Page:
Coinsurance is another way that health insurers will split costs with you. Unlike a copayment, coinsurance isn’t a fixed cost – it’s a percentage of the cost that you pay for covered services. For example, if you have a coinsurance of 20%, you’ll pay 20% of the cost of covered services until you reach your out-of-pocket maximum. Depending on whether you are receiving services at an In-Network facility/provider or at an Out-of-Network facility/provider, your coinsurance may vary up to 50% for consumers. It is your responsibility to make sure you are aware of this prior to receiving services.
Maximum out-of-pocket amount
The maximum out-of-pocket amount, also called the out-of-pocket limit, is the most you’d ever have to pay for covered healthcare services in a year. Payments made towards your deductible, as well as any copayments and coinsurance payments, go toward your out-of-pocket limit. Monthly premiums do not count. The maximum out-of-pocket limit for 2020 is $8,200 for individual plans and $16,400 for family plans; plans with higher premiums tend to have lower out-of-pocket limits. Note that the maximum out-of-pocket is a consumer protection enacted under the Affordable Care Act (ACA); previously plans didn’t have to cap what a person would be required to spend on healthcare services. This often meant that insured people who had to undergo very expensive treatments (e.g., for cancer or lifesaving surgery) could face unlimited medical bills.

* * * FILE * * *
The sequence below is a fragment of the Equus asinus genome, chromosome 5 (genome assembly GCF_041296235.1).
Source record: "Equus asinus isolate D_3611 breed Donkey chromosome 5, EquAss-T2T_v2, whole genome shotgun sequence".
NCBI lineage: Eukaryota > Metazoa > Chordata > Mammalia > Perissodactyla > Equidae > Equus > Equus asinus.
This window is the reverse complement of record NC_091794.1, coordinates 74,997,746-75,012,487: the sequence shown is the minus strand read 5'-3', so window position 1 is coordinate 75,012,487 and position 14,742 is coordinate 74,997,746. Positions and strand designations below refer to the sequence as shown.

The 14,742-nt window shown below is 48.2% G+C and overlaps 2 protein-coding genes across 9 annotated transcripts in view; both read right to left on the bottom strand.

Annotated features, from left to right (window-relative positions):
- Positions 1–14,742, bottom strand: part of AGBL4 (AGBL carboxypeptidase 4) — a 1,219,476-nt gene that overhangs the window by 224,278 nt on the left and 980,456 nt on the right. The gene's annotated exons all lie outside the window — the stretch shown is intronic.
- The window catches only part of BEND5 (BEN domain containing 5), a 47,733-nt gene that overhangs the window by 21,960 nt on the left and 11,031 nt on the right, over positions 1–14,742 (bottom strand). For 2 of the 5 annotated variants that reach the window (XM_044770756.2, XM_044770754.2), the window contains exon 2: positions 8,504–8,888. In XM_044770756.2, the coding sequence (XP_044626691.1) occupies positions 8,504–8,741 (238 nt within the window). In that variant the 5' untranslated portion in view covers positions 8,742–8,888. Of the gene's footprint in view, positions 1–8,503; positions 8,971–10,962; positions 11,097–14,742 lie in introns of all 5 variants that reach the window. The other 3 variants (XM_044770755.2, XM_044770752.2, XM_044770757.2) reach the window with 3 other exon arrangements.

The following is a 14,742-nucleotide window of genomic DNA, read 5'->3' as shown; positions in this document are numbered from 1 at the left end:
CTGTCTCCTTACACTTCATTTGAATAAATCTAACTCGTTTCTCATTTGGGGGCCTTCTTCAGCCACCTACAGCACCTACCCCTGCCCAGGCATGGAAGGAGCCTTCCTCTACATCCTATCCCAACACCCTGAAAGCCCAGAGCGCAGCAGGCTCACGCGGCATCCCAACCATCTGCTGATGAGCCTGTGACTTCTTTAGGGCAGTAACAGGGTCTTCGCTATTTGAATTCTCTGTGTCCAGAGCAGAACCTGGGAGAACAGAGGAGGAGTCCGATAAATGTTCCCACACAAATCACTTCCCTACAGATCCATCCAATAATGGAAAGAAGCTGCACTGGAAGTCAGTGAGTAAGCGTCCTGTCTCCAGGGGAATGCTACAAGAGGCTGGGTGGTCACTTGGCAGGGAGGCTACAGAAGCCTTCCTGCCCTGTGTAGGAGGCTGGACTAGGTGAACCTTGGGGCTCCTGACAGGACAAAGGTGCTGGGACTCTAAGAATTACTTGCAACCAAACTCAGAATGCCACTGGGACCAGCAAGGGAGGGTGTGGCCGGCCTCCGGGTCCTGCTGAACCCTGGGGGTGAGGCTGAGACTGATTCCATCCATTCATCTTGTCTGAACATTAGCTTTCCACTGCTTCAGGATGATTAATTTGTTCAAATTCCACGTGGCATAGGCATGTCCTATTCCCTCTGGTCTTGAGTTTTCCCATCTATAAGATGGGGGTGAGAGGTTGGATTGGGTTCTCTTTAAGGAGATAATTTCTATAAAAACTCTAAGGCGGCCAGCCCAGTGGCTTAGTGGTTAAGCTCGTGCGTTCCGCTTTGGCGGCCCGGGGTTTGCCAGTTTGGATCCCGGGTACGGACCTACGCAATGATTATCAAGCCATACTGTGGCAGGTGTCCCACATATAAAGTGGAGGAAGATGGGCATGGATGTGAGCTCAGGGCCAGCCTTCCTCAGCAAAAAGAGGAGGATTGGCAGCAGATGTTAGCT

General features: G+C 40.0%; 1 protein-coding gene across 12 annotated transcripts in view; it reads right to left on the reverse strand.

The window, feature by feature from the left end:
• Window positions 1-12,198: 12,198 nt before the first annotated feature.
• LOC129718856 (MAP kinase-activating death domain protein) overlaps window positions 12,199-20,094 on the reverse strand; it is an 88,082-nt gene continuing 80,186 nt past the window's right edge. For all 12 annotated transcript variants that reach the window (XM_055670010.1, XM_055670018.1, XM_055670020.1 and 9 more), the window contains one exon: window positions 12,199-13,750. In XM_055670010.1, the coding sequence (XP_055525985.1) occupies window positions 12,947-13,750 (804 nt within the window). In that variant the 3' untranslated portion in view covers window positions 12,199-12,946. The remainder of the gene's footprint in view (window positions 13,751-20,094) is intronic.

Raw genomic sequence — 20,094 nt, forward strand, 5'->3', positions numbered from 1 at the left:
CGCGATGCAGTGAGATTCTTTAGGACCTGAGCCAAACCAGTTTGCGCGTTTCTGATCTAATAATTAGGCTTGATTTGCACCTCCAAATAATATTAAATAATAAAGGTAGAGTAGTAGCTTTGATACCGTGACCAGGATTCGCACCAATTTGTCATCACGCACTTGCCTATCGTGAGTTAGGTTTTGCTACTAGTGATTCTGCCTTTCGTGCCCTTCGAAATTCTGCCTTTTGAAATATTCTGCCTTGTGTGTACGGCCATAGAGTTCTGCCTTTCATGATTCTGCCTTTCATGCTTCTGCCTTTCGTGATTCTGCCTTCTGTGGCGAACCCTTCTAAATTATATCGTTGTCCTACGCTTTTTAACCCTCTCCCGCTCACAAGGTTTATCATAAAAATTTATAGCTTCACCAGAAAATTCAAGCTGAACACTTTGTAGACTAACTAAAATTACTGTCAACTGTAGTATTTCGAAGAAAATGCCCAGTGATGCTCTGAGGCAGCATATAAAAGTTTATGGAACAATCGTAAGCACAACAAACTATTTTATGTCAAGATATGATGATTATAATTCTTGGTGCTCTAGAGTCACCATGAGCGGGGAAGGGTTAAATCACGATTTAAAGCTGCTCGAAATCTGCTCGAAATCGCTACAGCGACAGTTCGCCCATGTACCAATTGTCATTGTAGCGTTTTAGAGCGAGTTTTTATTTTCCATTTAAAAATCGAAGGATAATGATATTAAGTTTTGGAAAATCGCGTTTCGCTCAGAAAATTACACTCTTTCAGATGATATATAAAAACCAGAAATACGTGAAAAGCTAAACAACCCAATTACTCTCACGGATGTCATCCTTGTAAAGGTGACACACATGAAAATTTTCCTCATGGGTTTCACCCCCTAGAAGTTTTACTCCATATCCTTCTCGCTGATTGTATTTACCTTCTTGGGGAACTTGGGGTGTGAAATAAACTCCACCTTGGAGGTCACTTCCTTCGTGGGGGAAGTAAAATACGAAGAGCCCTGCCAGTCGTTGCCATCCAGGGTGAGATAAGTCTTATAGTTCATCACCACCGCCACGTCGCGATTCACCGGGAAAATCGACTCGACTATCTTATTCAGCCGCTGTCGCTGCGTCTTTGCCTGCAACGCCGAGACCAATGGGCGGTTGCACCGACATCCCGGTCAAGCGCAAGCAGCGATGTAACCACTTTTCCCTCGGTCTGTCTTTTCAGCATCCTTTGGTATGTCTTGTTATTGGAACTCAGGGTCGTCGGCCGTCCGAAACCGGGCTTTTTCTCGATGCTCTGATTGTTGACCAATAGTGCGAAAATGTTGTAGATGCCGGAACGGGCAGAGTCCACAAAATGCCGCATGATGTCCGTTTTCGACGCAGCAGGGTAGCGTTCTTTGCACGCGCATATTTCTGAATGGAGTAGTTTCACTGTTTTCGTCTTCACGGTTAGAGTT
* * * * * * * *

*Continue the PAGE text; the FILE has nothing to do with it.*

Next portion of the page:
Whatever health insurance plan you decide to go with, you are ultimately the responsible party for your health insurance plan. Meaning, you need to know what services your health insurance plan covers, how much your coverage is, what limitations/restrictions or caps they have on the services you are trying to utilize, and ultimately what your responsibility is for payment at the time of service.
Some health care providers offer courtesy insurance verifications to help you with your insurance benefit coverages. However, that information may not be completely accurate. It is still your ultimate responsibility to validate the information you are receiving from your health care provider.
As healthcare continues to evolve and limit access to healthcare and reimbursements for services rendered and to minimize having to send people to collections for small amounts owed, most healthcare providers are asking patients to pay their portions (usually the coinsurance) of services rendered at the time of service instead of waiting for 30/60/90 days for the insurance companies to pay their portions and then another 30+ days for you to pay your portions. This is often called the “Good Faith Estimates”. Don’t be surprised if you are being asked to pay this portion upfront these days. If you end up paying more than you should have, the healthcare providers will generally reimburse you back what you overpaid or leave a credit on your account for future services. If you ended up underpaying, you will still get a bill for your portions to be paid.
Whatever type of health insurance plan you decide to purchase, keep in mind that you are ultimately the responsible party for all of your medical costs and therefore you should have full knowledge of what you are getting into. Kintsugi Physical Therapy can help you better understand these insurances nuances prior to receiving any services.